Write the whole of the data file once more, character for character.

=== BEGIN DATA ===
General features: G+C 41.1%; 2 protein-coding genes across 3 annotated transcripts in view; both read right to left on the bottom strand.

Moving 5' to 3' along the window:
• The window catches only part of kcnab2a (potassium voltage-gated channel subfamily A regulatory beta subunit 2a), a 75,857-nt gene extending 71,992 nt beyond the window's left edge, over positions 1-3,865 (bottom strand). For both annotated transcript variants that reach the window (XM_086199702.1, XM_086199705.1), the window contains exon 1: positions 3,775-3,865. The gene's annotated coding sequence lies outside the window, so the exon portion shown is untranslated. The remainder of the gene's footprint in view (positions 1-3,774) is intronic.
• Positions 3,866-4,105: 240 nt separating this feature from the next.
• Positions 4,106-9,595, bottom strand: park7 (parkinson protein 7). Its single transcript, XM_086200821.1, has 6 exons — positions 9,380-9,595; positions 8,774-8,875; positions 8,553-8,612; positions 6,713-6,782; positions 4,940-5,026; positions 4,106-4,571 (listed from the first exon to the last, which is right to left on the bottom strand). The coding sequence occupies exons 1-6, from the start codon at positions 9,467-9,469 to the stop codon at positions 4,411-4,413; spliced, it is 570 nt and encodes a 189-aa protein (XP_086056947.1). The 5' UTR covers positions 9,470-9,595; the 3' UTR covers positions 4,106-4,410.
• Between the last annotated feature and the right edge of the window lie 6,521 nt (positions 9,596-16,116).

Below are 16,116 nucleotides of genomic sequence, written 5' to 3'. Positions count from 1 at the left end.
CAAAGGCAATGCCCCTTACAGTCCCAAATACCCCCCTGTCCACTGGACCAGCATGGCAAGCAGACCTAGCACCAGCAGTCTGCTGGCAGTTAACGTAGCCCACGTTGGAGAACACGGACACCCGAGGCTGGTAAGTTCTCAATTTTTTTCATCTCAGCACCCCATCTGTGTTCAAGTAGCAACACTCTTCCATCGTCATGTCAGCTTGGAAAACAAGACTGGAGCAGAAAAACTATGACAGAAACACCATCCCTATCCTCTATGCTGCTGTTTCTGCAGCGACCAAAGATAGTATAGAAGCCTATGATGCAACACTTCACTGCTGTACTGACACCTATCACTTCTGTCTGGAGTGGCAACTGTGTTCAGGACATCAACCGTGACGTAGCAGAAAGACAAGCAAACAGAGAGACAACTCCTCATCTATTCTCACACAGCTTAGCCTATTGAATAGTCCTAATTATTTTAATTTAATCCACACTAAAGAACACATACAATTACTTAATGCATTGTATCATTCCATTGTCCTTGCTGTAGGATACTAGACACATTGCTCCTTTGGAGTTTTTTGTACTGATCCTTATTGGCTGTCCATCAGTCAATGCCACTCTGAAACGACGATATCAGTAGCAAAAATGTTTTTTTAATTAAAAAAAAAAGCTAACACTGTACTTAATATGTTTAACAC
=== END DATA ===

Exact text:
General features: G+C 41.1%; 2 protein-coding genes across 3 annotated transcripts in view; both read right to left on the bottom strand.

Moving 5' to 3' along the window:
• The window catches only part of kcnab2a (potassium voltage-gated channel subfamily A regulatory beta subunit 2a), a 75,857-nt gene extending 71,992 nt beyond the window's left edge, over positions 1-3,865 (bottom strand). For both annotated transcript variants that reach the window (XM_086199702.1, XM_086199705.1), the window contains exon 1: positions 3,775-3,865. The gene's annotated coding sequence lies outside the window, so the exon portion shown is untranslated. The remainder of the gene's footprint in view (positions 1-3,774) is intronic.
• Positions 3,866-4,105: 240 nt separating this feature from the next.
• Positions 4,106-9,595, bottom strand: park7 (parkinson protein 7). Its single transcript, XM_086200821.1, has 6 exons — positions 9,380-9,595; positions 8,774-8,875; positions 8,553-8,612; positions 6,713-6,782; positions 4,940-5,026; positions 4,106-4,571 (listed from the first exon to the last, which is right to left on the bottom strand). The coding sequence occupies exons 1-6, from the start codon at positions 9,467-9,469 to the stop codon at positions 4,411-4,413; spliced, it is 570 nt and encodes a 189-aa protein (XP_086056947.1). The 5' UTR covers positions 9,470-9,595; the 3' UTR covers positions 4,106-4,410.
• Between the last annotated feature and the right edge of the window lie 6,521 nt (positions 9,596-16,116).

Below are 16,116 nucleotides of genomic sequence, written 5' to 3'. Positions count from 1 at the left end.
CAAAGGCAATGCCCCTTACAGTCCCAAATACCCCCCTGTCCACTGGACCAGCATGGCAAGCAGACCTAGCACCAGCAGTCTGCTGGCAGTTAACGTAGCCCACGTTGGAGAACACGGACACCCGAGGCTGGTAAGTTCTCAATTTTTTTCATCTCAGCACCCCATCTGTGTTCAAGTAGCAACACTCTTCCATCGTCATGTCAGCTTGGAAAACAAGACTGGAGCAGAAAAACTATGACAGAAACACCATCCCTATCCTCTATGCTGCTGTTTCTGCAGCGACCAAAGATAGTATAGAAGCCTATGATGCAACACTTCACTGCTGTACTGACACCTATCACTTCTGTCTGGAGTGGCAACTGTGTTCAGGACATCAACCGTGACGTAGCAGAAAGACAAGCAAACAGAGAGACAACTCCTCATCTATTCTCACACAGCTTAGCCTATTGAATAGTCCTAATTATTTTAATTTAATCCACACTAAAGAACACATACAATTACTTAATGCATTGTATCATTCCATTGTCCTTGCTGTAGGATACTAGACACATTGCTCCTTTGGAGTTTTTTGTACTGATCCTTATTGGCTGTCCATCAGTCAATGCCACTCTGAAACGACGATATCAGTAGCAAAAATGTTTTTTTAATTAAAAAAAAAAGCTAACACTGTACTTAATATGTTTAACAC